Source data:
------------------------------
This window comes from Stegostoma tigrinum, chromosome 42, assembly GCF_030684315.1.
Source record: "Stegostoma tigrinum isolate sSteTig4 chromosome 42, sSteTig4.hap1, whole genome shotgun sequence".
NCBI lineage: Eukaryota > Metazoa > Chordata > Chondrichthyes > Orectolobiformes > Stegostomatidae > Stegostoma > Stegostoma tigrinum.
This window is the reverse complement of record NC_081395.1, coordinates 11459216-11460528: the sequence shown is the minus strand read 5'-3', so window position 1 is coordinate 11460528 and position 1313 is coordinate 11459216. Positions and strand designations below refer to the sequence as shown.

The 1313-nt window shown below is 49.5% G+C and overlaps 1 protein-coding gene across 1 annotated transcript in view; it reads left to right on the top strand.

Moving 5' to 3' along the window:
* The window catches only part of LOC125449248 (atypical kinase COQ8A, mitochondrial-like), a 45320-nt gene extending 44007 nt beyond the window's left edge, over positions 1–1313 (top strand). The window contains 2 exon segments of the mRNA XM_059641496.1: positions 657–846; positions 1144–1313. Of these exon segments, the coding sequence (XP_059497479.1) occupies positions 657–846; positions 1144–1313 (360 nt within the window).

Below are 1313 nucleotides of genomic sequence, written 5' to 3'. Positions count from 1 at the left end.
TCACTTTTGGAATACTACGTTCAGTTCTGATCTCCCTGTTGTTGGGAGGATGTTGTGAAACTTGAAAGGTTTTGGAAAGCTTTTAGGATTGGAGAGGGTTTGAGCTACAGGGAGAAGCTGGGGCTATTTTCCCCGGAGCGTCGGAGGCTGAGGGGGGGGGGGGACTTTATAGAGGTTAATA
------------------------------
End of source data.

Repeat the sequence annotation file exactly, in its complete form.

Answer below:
This window comes from Stegostoma tigrinum, chromosome 42, assembly GCF_030684315.1.
Source record: "Stegostoma tigrinum isolate sSteTig4 chromosome 42, sSteTig4.hap1, whole genome shotgun sequence".
NCBI lineage: Eukaryota > Metazoa > Chordata > Chondrichthyes > Orectolobiformes > Stegostomatidae > Stegostoma > Stegostoma tigrinum.
This window is the reverse complement of record NC_081395.1, coordinates 11459216-11460528: the sequence shown is the minus strand read 5'-3', so window position 1 is coordinate 11460528 and position 1313 is coordinate 11459216. Positions and strand designations below refer to the sequence as shown.

The 1313-nt window shown below is 49.5% G+C and overlaps 1 protein-coding gene across 1 annotated transcript in view; it reads left to right on the top strand.

Moving 5' to 3' along the window:
* The window catches only part of LOC125449248 (atypical kinase COQ8A, mitochondrial-like), a 45320-nt gene extending 44007 nt beyond the window's left edge, over positions 1–1313 (top strand). The window contains 2 exon segments of the mRNA XM_059641496.1: positions 657–846; positions 1144–1313. Of these exon segments, the coding sequence (XP_059497479.1) occupies positions 657–846; positions 1144–1313 (360 nt within the window).

Below are 1313 nucleotides of genomic sequence, written 5' to 3'. Positions count from 1 at the left end.
TCACTTTTGGAATACTACGTTCAGTTCTGATCTCCCTGTTGTTGGGAGGATGTTGTGAAACTTGAAAGGTTTTGGAAAGCTTTTAGGATTGGAGAGGGTTTGAGCTACAGGGAGAAGCTGGGGCTATTTTCCCCGGAGCGTCGGAGGCTGAGGGGGGGGGGGGACTTTATAGAGGTTAATA